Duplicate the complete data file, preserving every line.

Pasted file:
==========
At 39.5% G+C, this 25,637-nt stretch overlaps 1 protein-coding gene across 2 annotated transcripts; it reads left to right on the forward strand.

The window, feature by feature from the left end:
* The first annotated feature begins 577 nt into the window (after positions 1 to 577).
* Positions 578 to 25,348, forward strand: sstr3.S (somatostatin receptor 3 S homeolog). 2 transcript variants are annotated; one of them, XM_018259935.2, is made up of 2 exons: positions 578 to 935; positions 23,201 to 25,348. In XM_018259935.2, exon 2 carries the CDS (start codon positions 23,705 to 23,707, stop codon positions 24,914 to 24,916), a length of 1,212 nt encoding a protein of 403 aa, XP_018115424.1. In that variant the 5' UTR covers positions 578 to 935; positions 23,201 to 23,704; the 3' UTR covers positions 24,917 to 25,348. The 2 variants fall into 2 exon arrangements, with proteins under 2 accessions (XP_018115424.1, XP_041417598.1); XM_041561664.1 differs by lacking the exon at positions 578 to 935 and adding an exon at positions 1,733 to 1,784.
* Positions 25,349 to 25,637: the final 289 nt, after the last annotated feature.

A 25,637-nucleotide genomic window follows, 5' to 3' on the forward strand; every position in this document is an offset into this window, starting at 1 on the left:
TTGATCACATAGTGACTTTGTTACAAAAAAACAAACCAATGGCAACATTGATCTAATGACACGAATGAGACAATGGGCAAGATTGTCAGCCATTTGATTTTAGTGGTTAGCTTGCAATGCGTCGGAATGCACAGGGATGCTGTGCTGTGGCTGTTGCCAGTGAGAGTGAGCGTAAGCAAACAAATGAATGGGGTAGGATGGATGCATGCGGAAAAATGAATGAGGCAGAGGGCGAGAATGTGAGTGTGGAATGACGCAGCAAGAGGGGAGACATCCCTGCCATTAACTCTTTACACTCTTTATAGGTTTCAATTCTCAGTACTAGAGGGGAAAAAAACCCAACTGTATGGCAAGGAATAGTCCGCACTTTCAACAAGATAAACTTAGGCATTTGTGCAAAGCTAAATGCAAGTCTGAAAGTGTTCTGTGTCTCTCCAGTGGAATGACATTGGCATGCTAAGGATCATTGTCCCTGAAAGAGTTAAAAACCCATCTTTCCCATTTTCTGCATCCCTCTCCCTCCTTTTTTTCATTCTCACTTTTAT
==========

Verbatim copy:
At 39.5% G+C, this 25,637-nt stretch overlaps 1 protein-coding gene across 2 annotated transcripts; it reads left to right on the forward strand.

The window, feature by feature from the left end:
* The first annotated feature begins 577 nt into the window (after positions 1 to 577).
* Positions 578 to 25,348, forward strand: sstr3.S (somatostatin receptor 3 S homeolog). 2 transcript variants are annotated; one of them, XM_018259935.2, is made up of 2 exons: positions 578 to 935; positions 23,201 to 25,348. In XM_018259935.2, exon 2 carries the CDS (start codon positions 23,705 to 23,707, stop codon positions 24,914 to 24,916), a length of 1,212 nt encoding a protein of 403 aa, XP_018115424.1. In that variant the 5' UTR covers positions 578 to 935; positions 23,201 to 23,704; the 3' UTR covers positions 24,917 to 25,348. The 2 variants fall into 2 exon arrangements, with proteins under 2 accessions (XP_018115424.1, XP_041417598.1); XM_041561664.1 differs by lacking the exon at positions 578 to 935 and adding an exon at positions 1,733 to 1,784.
* Positions 25,349 to 25,637: the final 289 nt, after the last annotated feature.

A 25,637-nucleotide genomic window follows, 5' to 3' on the forward strand; every position in this document is an offset into this window, starting at 1 on the left:
TTGATCACATAGTGACTTTGTTACAAAAAAACAAACCAATGGCAACATTGATCTAATGACACGAATGAGACAATGGGCAAGATTGTCAGCCATTTGATTTTAGTGGTTAGCTTGCAATGCGTCGGAATGCACAGGGATGCTGTGCTGTGGCTGTTGCCAGTGAGAGTGAGCGTAAGCAAACAAATGAATGGGGTAGGATGGATGCATGCGGAAAAATGAATGAGGCAGAGGGCGAGAATGTGAGTGTGGAATGACGCAGCAAGAGGGGAGACATCCCTGCCATTAACTCTTTACACTCTTTATAGGTTTCAATTCTCAGTACTAGAGGGGAAAAAAACCCAACTGTATGGCAAGGAATAGTCCGCACTTTCAACAAGATAAACTTAGGCATTTGTGCAAAGCTAAATGCAAGTCTGAAAGTGTTCTGTGTCTCTCCAGTGGAATGACATTGGCATGCTAAGGATCATTGTCCCTGAAAGAGTTAAAAACCCATCTTTCCCATTTTCTGCATCCCTCTCCCTCCTTTTTTTCATTCTCACTTTTAT